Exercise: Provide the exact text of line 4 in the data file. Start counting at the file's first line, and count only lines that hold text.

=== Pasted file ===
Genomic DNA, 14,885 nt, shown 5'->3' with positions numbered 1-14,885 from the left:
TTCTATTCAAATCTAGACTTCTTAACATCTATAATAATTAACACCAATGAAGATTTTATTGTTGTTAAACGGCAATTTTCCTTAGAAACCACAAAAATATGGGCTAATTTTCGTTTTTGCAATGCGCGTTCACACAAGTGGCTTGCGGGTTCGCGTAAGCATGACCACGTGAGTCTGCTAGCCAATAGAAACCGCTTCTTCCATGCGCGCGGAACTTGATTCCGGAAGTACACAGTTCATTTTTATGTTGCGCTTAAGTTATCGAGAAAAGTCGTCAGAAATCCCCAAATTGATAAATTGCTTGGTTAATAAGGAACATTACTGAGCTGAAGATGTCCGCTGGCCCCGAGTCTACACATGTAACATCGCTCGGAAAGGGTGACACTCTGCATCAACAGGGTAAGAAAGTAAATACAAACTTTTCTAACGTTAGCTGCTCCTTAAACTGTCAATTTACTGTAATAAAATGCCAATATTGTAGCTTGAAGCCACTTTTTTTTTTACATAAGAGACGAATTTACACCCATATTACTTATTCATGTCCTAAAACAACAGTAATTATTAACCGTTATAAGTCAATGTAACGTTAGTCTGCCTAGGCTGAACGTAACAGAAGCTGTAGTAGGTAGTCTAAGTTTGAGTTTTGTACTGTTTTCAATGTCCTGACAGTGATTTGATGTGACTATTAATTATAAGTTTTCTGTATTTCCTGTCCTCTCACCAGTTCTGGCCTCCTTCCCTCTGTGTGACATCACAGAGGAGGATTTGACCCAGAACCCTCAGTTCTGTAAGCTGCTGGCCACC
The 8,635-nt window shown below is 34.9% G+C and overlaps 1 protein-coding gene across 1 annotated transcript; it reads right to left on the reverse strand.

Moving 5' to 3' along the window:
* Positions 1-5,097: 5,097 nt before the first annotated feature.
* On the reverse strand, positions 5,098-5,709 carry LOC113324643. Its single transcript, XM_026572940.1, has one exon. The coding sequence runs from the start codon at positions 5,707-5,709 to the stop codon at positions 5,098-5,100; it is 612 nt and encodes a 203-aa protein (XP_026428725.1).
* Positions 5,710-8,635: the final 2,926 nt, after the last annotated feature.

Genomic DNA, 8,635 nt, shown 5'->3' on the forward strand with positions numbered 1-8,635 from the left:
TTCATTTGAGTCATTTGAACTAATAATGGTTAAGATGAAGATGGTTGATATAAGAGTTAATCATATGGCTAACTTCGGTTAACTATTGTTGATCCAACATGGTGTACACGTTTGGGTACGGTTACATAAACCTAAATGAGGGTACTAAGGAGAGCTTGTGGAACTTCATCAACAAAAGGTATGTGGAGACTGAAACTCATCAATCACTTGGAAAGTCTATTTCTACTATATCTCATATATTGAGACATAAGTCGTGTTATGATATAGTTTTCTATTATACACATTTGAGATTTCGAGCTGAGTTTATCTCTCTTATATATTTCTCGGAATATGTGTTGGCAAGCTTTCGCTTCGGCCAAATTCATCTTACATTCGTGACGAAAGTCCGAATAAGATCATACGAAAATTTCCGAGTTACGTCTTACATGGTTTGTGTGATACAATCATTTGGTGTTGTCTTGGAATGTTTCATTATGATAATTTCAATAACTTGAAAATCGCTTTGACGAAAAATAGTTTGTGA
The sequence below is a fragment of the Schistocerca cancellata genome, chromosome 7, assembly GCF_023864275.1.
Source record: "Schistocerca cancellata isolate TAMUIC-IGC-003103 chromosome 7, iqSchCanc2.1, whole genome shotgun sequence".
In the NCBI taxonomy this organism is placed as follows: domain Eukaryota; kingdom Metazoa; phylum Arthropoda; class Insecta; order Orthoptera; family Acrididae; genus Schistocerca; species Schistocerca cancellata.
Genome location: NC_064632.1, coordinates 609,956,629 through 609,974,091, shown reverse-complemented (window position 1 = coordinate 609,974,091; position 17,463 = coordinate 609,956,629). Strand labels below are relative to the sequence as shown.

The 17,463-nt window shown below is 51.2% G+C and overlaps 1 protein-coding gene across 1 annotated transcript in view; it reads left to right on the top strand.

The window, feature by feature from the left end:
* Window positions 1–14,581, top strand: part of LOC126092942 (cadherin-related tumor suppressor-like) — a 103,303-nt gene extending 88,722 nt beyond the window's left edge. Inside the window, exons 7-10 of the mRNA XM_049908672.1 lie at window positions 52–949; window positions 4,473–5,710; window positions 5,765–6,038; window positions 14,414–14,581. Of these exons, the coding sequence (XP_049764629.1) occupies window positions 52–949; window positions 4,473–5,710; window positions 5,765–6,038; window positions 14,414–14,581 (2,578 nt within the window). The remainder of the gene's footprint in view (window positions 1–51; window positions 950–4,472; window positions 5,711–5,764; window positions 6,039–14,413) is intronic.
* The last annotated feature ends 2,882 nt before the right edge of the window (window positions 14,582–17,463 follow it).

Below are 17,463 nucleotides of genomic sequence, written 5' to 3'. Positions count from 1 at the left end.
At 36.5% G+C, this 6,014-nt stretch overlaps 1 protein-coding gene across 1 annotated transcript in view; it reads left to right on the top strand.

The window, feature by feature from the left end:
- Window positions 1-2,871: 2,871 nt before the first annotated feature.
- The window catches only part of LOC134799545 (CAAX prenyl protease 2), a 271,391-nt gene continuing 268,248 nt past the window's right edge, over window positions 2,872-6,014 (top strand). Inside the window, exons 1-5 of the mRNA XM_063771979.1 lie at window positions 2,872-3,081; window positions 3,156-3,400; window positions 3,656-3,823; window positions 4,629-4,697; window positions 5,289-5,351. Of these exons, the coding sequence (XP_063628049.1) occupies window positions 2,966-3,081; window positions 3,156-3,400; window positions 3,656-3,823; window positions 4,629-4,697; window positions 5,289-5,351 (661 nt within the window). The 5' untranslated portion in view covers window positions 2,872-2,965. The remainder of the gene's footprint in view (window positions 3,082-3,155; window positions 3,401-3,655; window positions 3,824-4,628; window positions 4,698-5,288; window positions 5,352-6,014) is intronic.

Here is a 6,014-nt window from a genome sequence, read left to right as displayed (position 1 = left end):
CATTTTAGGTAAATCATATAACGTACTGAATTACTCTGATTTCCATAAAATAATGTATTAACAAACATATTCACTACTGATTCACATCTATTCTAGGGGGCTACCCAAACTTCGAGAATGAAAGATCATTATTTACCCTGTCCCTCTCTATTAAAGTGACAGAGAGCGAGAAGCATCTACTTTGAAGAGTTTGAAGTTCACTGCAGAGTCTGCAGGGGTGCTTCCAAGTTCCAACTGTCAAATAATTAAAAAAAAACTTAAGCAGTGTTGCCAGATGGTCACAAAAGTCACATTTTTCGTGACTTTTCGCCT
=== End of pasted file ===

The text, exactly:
Moving 5' to 3' along the window: